# Word for the dimension of the vector space in which a vector lives?

The following issue comes up whenever I teach linear algebra: I want to have a quick way to say that a vector $$(x,y,z)$$ is in $$\mathbb{R}^3$$. I am tempted to say that it has "length $$3$$". But then some student interprets this as saying that $$\sqrt{x^2+y^2+z^2} = 3$$. Is there some word other than "length" I could introduce and use to consistently refer to the number of coordinates in a vector? (To point out that I am not nuts here, the commands to get this number in Mathematica and MATLAB are Length[] and length().)

• Would "dimension" do? – Jasper Dec 9 '18 at 16:22
• This notion is extrinsic; there is no way to look at an object and tell 'the' vector space it belongs to (and one has stuff like $\mathbb{R}^{2n} \simeq \mathbb{C}^n$). But seconded, maybe 'of real dimension 3' or 'real 3-tuple' might do. – Vandermonde Dec 9 '18 at 16:29
• I would also use dimension, but if the vector is known to sit inside some proper subspace I might also use "ambient dimension" to indicate how many components it has. – Adam Dec 9 '18 at 16:44
• @user683: $n$-vector has the unfortunate collision with certain physics terminology. – Willie Wong Dec 10 '18 at 15:02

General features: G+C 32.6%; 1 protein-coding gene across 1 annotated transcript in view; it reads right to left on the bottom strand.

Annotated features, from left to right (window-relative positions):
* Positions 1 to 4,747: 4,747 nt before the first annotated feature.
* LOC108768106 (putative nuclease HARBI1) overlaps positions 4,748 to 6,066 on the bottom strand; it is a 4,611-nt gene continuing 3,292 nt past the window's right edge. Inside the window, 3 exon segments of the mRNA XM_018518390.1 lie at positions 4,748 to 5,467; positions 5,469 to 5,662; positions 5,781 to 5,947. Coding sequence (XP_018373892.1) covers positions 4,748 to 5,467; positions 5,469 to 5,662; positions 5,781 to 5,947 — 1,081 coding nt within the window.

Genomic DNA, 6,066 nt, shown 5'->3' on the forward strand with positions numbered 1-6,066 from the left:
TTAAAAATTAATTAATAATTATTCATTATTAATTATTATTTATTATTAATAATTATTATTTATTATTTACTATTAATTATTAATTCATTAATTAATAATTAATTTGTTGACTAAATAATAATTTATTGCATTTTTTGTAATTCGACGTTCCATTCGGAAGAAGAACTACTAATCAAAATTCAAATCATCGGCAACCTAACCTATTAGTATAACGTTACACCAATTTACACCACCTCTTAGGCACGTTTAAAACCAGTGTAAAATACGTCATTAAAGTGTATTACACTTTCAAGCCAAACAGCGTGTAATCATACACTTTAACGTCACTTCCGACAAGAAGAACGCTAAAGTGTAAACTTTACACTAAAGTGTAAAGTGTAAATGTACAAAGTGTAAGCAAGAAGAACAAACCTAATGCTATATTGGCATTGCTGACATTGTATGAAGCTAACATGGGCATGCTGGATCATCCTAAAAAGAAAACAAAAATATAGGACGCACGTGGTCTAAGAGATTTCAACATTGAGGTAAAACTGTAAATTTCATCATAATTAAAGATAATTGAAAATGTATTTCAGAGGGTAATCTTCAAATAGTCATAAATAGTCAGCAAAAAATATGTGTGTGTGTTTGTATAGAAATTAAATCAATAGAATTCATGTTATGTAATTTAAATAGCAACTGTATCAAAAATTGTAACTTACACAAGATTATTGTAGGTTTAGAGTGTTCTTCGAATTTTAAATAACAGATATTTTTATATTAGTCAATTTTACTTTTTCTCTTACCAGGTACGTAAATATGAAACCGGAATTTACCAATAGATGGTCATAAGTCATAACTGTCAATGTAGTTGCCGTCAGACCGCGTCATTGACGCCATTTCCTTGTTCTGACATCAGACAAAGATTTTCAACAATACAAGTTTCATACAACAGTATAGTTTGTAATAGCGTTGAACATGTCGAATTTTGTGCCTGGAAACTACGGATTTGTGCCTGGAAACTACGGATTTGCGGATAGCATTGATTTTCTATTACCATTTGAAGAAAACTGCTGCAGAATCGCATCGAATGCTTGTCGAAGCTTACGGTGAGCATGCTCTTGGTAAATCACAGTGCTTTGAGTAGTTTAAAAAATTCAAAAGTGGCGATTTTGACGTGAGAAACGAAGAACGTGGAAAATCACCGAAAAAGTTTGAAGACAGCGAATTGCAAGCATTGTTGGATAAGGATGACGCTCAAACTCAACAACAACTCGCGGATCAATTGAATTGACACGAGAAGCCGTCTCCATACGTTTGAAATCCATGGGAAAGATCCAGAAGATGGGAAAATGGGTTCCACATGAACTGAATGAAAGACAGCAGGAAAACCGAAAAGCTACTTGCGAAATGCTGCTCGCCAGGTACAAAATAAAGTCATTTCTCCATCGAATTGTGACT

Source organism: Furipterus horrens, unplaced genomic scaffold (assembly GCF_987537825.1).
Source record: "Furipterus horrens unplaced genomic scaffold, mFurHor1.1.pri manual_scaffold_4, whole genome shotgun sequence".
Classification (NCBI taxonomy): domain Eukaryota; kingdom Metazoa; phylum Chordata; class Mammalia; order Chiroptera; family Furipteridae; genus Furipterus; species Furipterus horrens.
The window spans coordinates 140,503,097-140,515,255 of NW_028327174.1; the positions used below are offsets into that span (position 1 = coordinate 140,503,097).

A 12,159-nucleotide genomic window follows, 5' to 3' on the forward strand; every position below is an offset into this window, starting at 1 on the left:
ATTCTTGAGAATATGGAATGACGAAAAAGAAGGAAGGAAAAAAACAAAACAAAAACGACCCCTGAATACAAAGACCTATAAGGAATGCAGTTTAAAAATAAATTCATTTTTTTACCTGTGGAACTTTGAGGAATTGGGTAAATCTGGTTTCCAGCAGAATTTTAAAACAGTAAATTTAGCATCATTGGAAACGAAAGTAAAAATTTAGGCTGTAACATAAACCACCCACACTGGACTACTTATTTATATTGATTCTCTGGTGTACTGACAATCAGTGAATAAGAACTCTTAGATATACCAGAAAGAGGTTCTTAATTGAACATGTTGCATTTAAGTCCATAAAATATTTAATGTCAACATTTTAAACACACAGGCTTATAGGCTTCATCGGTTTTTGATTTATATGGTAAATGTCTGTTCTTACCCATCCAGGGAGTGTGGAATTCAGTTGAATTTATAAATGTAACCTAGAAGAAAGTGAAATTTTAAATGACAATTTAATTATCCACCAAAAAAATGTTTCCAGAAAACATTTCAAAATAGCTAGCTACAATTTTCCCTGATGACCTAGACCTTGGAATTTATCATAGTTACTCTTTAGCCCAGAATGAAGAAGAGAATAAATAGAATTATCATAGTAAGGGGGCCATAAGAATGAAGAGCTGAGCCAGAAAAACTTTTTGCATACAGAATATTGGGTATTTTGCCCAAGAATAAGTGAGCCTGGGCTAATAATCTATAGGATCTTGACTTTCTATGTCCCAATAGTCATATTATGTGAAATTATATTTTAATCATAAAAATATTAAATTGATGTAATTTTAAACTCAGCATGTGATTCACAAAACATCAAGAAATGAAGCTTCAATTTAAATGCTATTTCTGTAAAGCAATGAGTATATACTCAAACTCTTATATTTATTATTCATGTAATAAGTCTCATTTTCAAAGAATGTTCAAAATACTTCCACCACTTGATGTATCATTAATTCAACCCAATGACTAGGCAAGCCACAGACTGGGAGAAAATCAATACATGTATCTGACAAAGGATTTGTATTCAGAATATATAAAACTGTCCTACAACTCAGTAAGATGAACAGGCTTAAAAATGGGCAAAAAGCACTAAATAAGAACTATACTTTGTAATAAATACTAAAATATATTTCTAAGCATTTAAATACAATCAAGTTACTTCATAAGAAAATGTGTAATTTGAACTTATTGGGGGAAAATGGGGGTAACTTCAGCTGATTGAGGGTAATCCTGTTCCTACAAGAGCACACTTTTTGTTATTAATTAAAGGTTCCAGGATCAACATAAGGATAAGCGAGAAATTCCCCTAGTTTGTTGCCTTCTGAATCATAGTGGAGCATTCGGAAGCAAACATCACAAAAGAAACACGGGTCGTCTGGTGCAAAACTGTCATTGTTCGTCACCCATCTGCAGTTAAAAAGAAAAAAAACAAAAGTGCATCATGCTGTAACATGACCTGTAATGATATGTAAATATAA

• More to the point of the question itself: which kind of linear algebra course are you teaching? Is this an abstract linear algebra course, or an engineering one? What is your main perspective in terms of identifying an $n$-dimensional vector space over the field $\mathbb{F}$ with the space of $n$-tuples $\mathbb{F}^n$? I ask because the programming conventions are implicitly fixing a basis and always identifying vectors with tuples, hence the length(). – Willie Wong Dec 10 '18 at 15:05

## 3 Answers

If all your spaces are $$\mathbb{R}^n$$ then you can say n-dimensional (three-dimensional for $$\mathbb{R}^3$$). However the space of matrices $$\displaystyle \left(\begin{array}{cc}a&b\\c&d\end{array}\right)$$ ($$a,b,c,d\in\mathbb{C}$$) is four-dimensional over $$\mathbb{C}$$, eight-dimensional over $$\mathbb{R}$$ and infinite-dimensional over $$\mathbb{Q}$$. So be clear what the base field is. Alternatively you could just write $$(a,b,c)\in\left(\mathbb{R}^3,+,\cdot\right)$$ or more briefly $$(a,b,c)\in\mathbb{R}^3$$.

Along with "dimension", you could also use "component". A vector in three dimensions has three components.

I say "This is a 3D vector" or "This is a 7D vector".

• I feel compelled to comment that this is used in a social context in which we are working on some problem involving some vectors in $\mathbb{R}^n$, where these vectors are being thought of as lists of numbers. I certainly wouldn't use this terminology if I was talking about a vector living in an arbitrary vector space. – Steven Gubkin Dec 11 '18 at 1:41